Yesterday I stumbled upon this great tweet by Joseph Weisenthal that highlighted the relationship between the US NFIB Business Compensation Plans versus ECI Private Sector Wages.

There are lots of signs that we should soon start to see some wage acceleration – this chart is not groundbreaking by any means. But what I found most interesting was the comment stream from the tweet. Instead of just accepting that the odds favour this relationship holding up, a lot of commentators were more interested in explaining why it isn’t going to work this time.

Although I understand their skepticism – it has after all been more than a decade since we have experienced any decent wage growth, I still find their pessimism telling as a market gauge.

Ever since the credit crisis of 2007 the economy has disappointed. Even as the Federal Reserve has thrown unprecedented amounts of liquidity into the system, the recovery has been subpar. The average American has struggled over these past half dozen years. No matter how high the stock market has risen, it hasn’t seem to translate into an improvement for Main Street.

Given this terrible outcome – higher financial assets prices making the rich even more wealthy while the middle and lower class struggle, it is obvious why the commentators are skeptical that it will ever change.

But this is where I think markets often do a poor job of discounting the future. The tendency of market participants to fall prey to recency bias is a story that is played on an endless loop. Time and time again, the markets seem to be only capable of taking the immediate past and extrapolating it into the future.

So it is no surprise that many market commentators think the relationship above will break down. How could wages go up? They haven’t been going up for the last decade, so why are they going to start now?

Don’t get me wrong – right now I too am at a loss to explain how we are going to get wage growth. The world economy seems to be rolling over. There doesn’t seem to be any signs of growth anywhere.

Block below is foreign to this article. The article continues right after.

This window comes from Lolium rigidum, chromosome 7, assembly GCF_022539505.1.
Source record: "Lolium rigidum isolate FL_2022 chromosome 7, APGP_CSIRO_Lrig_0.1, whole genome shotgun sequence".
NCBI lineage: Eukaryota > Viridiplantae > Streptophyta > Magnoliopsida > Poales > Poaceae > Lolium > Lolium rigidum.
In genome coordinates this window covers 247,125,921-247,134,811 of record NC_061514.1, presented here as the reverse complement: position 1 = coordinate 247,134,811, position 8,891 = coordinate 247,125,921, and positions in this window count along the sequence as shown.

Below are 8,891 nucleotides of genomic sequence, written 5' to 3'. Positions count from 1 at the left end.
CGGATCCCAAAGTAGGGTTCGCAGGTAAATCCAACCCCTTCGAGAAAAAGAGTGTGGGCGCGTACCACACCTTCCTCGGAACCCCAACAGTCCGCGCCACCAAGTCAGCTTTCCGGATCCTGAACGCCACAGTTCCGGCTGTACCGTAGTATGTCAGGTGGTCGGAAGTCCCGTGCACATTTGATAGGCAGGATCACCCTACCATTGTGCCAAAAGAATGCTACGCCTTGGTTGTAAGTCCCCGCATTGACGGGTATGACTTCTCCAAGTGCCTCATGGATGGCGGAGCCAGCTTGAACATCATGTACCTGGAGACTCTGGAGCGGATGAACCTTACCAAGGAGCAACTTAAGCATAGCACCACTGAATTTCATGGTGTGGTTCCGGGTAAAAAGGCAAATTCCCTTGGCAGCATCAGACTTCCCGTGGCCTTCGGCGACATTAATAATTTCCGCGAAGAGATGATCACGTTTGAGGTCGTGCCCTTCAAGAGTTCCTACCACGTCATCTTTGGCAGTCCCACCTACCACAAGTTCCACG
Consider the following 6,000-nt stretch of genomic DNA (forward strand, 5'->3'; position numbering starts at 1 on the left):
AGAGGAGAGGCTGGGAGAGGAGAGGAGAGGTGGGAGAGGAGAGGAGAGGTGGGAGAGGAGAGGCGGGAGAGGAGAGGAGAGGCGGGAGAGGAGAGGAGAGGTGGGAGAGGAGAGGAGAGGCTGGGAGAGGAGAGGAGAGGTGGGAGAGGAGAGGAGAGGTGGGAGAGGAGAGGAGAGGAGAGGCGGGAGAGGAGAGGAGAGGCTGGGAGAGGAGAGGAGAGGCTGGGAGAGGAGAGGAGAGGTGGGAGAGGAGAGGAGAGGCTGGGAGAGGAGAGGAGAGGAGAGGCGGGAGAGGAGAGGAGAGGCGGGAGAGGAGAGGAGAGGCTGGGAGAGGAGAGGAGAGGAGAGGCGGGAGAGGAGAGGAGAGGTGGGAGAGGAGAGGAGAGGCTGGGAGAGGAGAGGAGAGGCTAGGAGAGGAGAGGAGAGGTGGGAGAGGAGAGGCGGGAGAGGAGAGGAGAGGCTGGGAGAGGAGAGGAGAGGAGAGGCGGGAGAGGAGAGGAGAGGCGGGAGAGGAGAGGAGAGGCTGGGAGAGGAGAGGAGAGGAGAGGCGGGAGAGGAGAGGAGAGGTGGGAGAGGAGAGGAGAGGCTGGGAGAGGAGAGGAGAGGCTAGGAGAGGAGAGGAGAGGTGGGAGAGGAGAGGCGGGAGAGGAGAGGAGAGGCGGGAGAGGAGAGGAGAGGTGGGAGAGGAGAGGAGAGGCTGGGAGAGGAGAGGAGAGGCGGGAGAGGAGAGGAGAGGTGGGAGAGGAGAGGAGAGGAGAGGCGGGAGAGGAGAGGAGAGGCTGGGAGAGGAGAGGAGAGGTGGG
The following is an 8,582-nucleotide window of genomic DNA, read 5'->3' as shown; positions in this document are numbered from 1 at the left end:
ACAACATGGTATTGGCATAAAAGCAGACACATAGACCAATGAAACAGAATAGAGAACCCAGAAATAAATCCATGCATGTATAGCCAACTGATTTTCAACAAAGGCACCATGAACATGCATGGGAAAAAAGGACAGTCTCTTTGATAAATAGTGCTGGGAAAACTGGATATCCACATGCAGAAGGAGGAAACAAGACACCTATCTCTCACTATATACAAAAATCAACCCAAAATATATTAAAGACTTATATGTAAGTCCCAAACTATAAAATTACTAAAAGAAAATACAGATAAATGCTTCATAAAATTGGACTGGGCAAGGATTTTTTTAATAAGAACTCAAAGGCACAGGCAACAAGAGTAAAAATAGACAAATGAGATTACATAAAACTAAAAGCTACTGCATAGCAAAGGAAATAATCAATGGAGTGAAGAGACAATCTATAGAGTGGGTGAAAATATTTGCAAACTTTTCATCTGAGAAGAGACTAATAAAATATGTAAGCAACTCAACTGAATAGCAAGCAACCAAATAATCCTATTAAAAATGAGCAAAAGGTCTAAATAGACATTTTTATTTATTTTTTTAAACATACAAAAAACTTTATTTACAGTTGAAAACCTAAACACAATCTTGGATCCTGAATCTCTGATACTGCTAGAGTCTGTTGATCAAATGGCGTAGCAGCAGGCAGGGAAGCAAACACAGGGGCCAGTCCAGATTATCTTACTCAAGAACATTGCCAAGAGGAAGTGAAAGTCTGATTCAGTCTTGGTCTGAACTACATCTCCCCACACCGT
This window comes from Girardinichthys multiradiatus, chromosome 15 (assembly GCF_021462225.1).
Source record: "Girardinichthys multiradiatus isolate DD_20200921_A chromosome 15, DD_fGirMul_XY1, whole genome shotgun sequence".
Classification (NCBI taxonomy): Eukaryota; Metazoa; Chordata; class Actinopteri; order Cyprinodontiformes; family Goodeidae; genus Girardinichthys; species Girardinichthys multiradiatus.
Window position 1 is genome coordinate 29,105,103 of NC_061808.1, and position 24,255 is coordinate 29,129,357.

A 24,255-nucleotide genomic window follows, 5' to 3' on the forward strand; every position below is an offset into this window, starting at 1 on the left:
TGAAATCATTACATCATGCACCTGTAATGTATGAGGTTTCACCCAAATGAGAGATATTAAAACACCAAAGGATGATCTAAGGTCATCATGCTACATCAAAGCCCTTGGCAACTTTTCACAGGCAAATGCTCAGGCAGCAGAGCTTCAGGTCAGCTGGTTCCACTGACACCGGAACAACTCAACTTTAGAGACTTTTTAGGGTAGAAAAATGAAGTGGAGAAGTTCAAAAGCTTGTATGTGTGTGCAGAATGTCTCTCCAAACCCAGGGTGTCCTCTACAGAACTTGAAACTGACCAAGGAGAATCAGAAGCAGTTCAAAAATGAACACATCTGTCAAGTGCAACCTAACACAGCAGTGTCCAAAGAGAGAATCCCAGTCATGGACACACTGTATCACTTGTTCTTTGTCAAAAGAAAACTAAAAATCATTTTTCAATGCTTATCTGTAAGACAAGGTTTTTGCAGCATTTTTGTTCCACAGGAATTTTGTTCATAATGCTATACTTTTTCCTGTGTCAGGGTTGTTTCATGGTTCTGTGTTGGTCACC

But that outcome is most likely fully priced into the markets. There are few that are expecting the relationship above to hold up. If somehow the world growth stabilizes and manages to turn back up, then there is a good chance that wage growth will surprise to the upside.

At that point the markets will be way behind the curve. Now from there I think it will get more complicated because Yellen’s gift to the lower and middle class is going to be lower rates for longer, but the bond market is priced for perpetually low inflation. Any deviation from that script is going to cause a large repricing lower.

I am not yet betting on this outcome, but I am watchful for the signs that global growth has stopped falling. At that point, the US bond market is going to offer a very tempting short opportunity. After all, even though the relationship that Joseph Weisenthal has highlighted above has held up for 30 years, pretty well everyone believes that this time is different… And we all know… it never is…

Shorting more EURJPY

I continue to add to my short EURJPY trade. Europe simply can’t afford to have their currency rising so strongly against the Yen.

Right now I know that everyone is all beared up on the Yen. I know, I know – it can only go down. And I know that the ECB is a continual disappointment when it comes to expanding their balance sheet.

But here is a thought; what if the Yen has hit a point where it is making the Bank of Japan nervous? What if the heat they take behind closed doors at the G20 meeting forces them to issue some words of warning to the FX market? What is going to happen to all these newly minted Yen shorts then? And what about Europe? What if the Lew comments about the potential for a lost decade finally wake them up to the severity of the situation? Maybe the pressure to expand their balance sheet is going to give them political cover to be good global citizens. Either way, in my mind the risks are that the EURJPY heads lower, not higher. If it continues to rise, then it will only make the ensuing Central Bank reaction all the greater. Shorting EURJPY is scary, but I think it is the right trade. I am adding to it.